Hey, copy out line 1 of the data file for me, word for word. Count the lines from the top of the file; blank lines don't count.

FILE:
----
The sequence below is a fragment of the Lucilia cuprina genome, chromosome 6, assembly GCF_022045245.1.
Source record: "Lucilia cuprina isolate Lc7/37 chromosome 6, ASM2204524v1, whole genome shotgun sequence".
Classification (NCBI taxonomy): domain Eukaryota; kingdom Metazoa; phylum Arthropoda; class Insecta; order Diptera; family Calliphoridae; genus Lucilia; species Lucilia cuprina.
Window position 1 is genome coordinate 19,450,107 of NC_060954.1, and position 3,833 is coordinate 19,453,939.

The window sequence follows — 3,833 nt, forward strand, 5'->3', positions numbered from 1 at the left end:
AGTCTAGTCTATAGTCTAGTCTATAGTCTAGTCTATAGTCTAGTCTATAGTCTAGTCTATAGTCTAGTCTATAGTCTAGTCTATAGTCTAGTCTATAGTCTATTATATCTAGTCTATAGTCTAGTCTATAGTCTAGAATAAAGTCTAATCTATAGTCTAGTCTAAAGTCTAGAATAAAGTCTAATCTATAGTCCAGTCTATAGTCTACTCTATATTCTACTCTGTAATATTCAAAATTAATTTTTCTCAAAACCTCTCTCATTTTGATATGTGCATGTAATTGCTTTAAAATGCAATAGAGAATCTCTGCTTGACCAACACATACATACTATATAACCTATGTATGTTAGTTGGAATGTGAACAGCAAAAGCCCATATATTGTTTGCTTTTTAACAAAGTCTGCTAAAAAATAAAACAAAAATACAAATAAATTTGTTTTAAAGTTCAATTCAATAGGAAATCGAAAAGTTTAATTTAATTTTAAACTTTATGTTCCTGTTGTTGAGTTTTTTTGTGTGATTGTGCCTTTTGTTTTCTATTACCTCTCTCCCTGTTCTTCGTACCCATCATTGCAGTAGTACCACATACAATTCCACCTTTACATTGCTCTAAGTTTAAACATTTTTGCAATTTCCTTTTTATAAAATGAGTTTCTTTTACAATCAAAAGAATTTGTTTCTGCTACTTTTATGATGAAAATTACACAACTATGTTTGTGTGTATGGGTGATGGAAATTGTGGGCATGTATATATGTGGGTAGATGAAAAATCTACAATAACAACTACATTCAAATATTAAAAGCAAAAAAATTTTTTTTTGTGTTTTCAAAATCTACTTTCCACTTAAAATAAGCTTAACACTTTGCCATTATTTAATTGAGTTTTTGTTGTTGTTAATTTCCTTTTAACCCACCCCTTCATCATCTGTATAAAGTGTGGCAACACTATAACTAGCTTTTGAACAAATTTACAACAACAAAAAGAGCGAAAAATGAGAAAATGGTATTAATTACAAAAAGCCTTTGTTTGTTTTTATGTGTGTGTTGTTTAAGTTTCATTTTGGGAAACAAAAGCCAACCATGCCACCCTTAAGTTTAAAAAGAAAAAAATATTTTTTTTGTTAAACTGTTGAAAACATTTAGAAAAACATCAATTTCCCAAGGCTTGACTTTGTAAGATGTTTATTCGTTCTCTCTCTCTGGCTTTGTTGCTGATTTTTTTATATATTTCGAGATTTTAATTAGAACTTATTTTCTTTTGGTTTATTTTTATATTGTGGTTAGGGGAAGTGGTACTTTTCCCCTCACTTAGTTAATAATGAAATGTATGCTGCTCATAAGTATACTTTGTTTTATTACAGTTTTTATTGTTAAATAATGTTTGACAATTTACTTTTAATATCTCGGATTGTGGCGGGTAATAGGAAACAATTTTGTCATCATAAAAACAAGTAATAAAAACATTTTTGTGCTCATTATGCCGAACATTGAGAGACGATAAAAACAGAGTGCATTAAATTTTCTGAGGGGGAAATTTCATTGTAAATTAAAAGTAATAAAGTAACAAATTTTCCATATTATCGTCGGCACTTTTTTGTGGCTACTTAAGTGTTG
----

The sequence below is a fragment of the Lucilia cuprina genome, chromosome 6, assembly GCF_022045245.1.